Bennett Schneider said on June 16, 2023, the Los Angeles Sisters of Perpetual Indulgence received the Los Angeles Dodgers’ community hero award on the team’s annual LGBTQ Pride Night at Dodger Stadium. Bennet, as Sister Unity, was one of the members to accept the award on the group’s behalf. “The award recognized our group’s 27 years of work as activists and fundraisers in the LA LGBTQ community,” he said. Unfortunately, he added, there were “2,000 protestors right outside the stadium, and three weeks of back-to-back press interviews and news coverage, positive and negative.” Bennett also noted that the garment he wore at the event was “hand sewn and every single red AIDS ribbon—about 100—was sewn on by Lisa Rosen.
“A month afterward, Lisa and I dined al fresco with Amanda Marks ’88. . . . Still see Nathan Gebert ’85, who now winters in Japan every year and stops off here in Southern California to visit on his way to and from.”
Rich Koffman writes, “My wife, Jacqueline, and some friends (including Rich Monastersky and Victoria Nugent ’91) and I recently formed a private sponsorship group under the State Department’s Welcome Corps program. The program allows groups of private citizens to sponsor and help resettle refugees in the United States. Our group was matched with a refugee from the Democratic Republic of the Congo who arrived here in late September after more than two decades in a refugee camp in Tanzania. With some guidance from the folks at HIAS, who provide resources for private sponsorship groups nationwide, we have helped him find an apartment, register for government benefits, and sign up for English classes, and we are working to find him employment. It’s been a challenging, eye-opening, and rewarding experience thus far. I’ve even learned a little bit of Swahili! I highly recommend the program to anyone who may be interested in helping refugees establish themselves in the United States.”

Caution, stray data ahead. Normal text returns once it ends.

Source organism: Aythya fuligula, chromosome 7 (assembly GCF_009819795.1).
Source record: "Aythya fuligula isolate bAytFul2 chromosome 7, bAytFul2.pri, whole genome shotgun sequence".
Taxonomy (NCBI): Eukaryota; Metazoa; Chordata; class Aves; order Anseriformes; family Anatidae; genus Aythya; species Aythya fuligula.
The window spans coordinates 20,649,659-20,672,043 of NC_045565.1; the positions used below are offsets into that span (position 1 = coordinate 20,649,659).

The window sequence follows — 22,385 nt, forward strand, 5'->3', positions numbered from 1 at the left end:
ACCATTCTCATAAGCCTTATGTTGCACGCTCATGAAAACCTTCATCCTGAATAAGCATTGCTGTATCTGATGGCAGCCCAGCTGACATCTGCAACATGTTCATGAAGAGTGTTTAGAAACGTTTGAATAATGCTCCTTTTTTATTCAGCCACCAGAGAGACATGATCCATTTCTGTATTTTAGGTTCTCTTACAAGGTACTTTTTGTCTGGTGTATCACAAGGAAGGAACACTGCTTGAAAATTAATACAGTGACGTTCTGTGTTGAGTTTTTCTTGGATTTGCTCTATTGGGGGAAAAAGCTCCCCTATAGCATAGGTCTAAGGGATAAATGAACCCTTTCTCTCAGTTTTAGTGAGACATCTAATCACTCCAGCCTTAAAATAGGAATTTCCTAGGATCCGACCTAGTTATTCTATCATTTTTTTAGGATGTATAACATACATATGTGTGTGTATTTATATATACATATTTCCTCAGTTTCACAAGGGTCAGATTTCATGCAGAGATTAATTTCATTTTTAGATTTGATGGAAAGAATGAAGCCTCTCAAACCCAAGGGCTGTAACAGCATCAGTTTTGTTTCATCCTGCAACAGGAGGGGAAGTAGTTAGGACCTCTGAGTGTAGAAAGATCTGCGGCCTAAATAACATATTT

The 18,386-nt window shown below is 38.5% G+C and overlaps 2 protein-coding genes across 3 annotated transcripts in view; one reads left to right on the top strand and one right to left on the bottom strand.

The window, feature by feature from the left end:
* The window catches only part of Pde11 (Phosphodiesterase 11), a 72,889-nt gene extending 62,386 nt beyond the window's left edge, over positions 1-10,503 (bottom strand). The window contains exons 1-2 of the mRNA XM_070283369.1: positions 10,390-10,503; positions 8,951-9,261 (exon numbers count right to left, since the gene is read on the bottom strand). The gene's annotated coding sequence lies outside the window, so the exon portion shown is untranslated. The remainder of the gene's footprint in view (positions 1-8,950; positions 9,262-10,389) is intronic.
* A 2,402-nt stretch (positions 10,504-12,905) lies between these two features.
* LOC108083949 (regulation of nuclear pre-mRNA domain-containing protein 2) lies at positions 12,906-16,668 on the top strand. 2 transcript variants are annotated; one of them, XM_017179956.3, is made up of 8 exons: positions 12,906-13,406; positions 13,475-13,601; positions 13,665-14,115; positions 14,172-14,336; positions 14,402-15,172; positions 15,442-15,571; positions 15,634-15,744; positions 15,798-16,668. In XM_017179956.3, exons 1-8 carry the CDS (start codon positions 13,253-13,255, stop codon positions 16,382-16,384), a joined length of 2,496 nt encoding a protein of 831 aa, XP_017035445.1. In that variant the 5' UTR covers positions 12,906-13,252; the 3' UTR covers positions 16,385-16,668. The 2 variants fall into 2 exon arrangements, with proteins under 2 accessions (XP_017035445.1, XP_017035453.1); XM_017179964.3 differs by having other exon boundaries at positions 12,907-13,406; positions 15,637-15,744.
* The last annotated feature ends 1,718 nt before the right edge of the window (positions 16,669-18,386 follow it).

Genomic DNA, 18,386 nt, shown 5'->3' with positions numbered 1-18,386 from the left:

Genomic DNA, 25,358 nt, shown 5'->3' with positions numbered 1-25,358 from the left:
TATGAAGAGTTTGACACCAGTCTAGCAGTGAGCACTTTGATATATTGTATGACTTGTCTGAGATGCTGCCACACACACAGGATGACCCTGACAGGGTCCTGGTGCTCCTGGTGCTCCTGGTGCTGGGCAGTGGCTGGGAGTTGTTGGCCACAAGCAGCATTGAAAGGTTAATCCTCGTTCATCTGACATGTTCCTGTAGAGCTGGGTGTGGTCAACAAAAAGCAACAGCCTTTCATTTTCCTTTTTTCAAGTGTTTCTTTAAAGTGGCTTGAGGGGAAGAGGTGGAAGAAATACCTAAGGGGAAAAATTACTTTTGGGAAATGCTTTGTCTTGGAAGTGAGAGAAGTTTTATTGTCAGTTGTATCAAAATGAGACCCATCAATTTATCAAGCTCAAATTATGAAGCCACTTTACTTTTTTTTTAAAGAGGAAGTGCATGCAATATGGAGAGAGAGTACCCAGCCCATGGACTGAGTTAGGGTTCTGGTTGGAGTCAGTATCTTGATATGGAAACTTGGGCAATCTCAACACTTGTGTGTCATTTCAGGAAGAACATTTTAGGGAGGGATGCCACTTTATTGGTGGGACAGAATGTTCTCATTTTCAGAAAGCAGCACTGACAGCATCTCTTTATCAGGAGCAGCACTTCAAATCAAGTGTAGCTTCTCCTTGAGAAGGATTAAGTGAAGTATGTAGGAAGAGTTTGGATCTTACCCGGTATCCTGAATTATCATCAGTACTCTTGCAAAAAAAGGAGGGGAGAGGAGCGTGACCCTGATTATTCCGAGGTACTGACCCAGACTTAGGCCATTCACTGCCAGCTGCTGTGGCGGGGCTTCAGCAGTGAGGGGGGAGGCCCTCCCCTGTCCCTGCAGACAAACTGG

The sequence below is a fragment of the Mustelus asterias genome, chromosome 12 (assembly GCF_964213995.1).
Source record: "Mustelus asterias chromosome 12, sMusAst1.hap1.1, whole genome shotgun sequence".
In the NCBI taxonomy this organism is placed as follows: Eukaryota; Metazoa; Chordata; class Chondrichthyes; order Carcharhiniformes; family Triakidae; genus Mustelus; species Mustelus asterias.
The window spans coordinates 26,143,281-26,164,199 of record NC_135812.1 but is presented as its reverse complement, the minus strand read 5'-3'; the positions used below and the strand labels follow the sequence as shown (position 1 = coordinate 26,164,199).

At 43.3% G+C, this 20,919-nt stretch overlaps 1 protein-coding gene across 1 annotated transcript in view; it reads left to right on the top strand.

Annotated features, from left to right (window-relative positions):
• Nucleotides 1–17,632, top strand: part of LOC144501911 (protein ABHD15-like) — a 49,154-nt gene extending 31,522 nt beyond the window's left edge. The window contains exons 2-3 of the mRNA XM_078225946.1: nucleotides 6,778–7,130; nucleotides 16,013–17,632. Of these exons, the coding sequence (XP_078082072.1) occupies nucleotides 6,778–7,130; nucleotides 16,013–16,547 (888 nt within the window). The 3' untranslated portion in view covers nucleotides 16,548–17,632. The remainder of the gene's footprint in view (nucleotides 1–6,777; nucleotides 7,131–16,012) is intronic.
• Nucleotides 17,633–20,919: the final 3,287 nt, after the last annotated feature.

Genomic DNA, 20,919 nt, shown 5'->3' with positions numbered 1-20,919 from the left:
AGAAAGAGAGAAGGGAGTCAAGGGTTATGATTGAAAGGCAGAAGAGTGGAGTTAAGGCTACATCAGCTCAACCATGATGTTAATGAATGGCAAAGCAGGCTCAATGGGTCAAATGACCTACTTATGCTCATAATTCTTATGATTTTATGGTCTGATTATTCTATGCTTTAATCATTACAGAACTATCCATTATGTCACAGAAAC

Kate Nunn Mini wrote,“I am now practicing pediatrics in New Haven. Yale Health is a wonderful place to work! Although I continue to see patients, my focus over the last few years has been pediatric mental health, specifically, integrating behavioral health into primary care. My kids are doing well out in the world, so it’s a great time for me to dive into this work!”
Emily Cowan said, “Big changes for me in the last 18 months: I bought a condo on the northern edge of Concord, New Hampshire, and I started a new job at a community mental health center. I’m glad to be working for a big organization again, especially one with tech help and administrative support. Middle age has not improved my abilities in these things. My daughter is a lifty at a ski resort out West, and I’m holding off on getting my next dog because I travel to see my parents. They are both 90 and they are marvels.
Dana Walcott wrote,“After working at the same place for almost 25 years, I have a new job. I had been unhappy at the old place for the last one to two years. I could not do the same old stuff any longer. I needed something new. I needed a change. I found a new job working at a world-class loudspeaker manufacturer 10 miles from my house here in Massachusetts. I could not be happier.”